Since then, the military and the government have been fighting to reclaim military judicial autonomy only to achieve failed attempts that often resulted in the the exposure of more scandals and cover-ups. Those in favor of reform however found success this past summer when in June, Congress passed the bill in question, allowing the armed forces–which report to the President through the Defense Minister–to use their own tribunals for all crimes except seven designated as crimes against humanity.
The Constitutional Court determining the constitutionality of the law would be the last step before officially ratified.
Both Human rights organizations and international organizations immediately became up in arms over this decision and have put pressure on the Colombian government to overturn this law. In addition to the primary argument that there is inherent bias and often leniency when the military tries their own, human rights organizations have claimed that the system “is at odds with international human rights standards and threatens to deny justice to victims of egregious abuses by the military.” Human Rights Watch also claimed that there were many loopholes in the law, which would allow for war crimes to be tried in military tribunals in spite of the reform.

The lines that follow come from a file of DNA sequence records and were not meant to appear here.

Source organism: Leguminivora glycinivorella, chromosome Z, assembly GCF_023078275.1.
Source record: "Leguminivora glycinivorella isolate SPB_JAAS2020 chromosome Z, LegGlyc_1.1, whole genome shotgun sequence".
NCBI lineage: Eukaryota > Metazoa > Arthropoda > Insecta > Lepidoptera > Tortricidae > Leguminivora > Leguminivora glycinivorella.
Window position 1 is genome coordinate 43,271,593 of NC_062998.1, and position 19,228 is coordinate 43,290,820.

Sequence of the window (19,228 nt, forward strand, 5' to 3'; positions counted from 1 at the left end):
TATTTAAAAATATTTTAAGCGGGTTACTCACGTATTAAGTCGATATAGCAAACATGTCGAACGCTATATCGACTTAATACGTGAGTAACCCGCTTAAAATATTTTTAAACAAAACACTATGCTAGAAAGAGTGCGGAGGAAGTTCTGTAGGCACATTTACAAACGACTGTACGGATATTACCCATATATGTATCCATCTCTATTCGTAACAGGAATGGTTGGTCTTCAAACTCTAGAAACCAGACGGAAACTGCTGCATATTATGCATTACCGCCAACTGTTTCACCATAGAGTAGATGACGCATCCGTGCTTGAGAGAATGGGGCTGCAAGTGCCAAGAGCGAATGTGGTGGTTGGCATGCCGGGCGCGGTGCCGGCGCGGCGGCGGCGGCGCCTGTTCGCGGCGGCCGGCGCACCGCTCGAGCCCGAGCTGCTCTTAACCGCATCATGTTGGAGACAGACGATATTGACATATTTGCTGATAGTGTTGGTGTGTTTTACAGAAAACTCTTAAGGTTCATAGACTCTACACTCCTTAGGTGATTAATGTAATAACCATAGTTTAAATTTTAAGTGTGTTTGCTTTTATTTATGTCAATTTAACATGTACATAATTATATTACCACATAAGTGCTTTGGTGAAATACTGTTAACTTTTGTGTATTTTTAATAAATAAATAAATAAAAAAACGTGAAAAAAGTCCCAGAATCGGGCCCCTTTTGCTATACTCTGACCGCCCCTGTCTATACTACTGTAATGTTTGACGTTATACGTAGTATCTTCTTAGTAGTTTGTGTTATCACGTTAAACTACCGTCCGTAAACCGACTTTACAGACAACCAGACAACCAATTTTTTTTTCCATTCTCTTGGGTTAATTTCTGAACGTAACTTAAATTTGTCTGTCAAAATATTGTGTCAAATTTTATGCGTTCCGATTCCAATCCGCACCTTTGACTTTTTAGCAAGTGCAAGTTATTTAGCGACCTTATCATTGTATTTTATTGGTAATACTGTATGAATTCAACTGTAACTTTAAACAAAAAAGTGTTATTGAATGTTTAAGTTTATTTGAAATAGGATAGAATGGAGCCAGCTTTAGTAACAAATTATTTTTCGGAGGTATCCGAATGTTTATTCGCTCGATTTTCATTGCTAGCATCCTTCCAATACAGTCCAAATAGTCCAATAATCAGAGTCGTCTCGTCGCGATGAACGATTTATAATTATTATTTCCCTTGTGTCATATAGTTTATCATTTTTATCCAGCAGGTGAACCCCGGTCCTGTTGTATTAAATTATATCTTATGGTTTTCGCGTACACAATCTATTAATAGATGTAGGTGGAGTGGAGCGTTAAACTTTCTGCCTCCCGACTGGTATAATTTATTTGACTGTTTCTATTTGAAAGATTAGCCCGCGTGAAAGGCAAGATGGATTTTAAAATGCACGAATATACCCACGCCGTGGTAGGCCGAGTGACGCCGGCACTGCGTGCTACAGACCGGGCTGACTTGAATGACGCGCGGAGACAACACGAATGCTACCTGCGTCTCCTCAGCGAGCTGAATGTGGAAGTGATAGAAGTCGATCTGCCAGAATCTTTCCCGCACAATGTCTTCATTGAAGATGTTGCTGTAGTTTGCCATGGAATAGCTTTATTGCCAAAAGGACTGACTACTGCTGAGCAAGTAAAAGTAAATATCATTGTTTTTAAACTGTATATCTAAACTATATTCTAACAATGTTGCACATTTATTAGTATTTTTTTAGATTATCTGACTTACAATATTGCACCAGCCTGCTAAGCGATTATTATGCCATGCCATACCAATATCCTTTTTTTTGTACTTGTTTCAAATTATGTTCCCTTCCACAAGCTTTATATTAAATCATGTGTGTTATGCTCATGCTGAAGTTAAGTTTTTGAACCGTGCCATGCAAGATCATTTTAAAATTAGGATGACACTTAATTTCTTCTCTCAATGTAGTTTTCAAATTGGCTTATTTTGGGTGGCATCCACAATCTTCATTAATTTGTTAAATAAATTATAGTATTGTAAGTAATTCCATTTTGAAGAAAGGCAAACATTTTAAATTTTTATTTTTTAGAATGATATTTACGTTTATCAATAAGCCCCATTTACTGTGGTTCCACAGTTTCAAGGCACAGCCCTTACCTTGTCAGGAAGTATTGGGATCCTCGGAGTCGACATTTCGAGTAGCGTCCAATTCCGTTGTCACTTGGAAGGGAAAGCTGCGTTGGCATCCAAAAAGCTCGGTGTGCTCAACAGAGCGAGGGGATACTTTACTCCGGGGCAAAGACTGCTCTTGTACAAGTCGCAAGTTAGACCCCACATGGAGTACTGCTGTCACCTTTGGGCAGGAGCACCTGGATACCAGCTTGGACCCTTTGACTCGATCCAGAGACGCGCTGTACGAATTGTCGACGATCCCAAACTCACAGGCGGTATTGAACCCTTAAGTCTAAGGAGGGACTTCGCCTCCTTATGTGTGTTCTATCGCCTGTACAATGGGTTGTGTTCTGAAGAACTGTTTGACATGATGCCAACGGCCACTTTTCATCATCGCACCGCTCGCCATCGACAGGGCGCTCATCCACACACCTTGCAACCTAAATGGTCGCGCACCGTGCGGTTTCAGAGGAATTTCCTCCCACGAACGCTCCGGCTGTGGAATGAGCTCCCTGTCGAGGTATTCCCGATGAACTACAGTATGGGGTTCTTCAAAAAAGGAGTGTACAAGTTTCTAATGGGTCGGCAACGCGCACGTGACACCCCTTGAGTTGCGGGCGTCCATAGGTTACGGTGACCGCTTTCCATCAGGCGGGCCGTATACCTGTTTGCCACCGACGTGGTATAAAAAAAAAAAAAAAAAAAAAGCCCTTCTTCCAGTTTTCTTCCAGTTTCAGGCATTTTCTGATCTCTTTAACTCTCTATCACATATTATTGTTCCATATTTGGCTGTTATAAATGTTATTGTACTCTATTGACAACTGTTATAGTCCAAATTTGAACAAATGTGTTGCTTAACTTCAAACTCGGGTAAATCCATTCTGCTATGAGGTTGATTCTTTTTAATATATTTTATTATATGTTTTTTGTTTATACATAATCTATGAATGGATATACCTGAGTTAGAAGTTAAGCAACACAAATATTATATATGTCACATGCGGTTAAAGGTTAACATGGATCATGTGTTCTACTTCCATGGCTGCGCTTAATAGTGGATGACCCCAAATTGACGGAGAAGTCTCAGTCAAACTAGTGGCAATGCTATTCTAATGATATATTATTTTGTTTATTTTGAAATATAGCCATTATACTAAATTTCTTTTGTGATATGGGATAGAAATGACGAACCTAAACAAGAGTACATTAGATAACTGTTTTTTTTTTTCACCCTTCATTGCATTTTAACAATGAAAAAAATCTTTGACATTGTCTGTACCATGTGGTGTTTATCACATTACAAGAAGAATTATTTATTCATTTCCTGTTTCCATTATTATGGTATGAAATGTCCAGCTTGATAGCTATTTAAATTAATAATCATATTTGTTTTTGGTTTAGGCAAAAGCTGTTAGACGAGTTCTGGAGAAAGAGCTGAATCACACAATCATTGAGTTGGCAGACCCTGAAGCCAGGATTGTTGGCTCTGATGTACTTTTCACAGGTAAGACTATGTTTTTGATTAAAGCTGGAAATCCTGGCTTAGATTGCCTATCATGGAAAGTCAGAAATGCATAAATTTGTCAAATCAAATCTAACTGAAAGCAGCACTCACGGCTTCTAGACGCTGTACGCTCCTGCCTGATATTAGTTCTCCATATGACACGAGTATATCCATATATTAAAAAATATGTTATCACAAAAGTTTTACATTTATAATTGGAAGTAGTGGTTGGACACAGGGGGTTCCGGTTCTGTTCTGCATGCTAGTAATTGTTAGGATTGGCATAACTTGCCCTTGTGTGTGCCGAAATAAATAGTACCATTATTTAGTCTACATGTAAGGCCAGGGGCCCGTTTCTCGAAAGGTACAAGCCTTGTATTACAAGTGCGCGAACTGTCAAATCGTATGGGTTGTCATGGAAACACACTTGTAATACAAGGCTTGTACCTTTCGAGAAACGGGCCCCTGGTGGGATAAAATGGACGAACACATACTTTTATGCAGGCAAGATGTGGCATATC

Human rights groups however have been most concerned over the possibility of perpetrators of crimes such as ‘false positives’ receiving impunity from these courts. President Juan Manuel Santos and the government had held strong that no one involved in ‘extrajudicial executions’ would receive impunity.
Colombia’s congress have not taken the President at his word however as the legislative body has withheld around $10 million in military aid in objection to the law, according to the Associated Press.
As the government regroups and tries to see if military reform this large will be possible in the future, human rights groups will celebrate this constitutional victory and breath easier for a moment.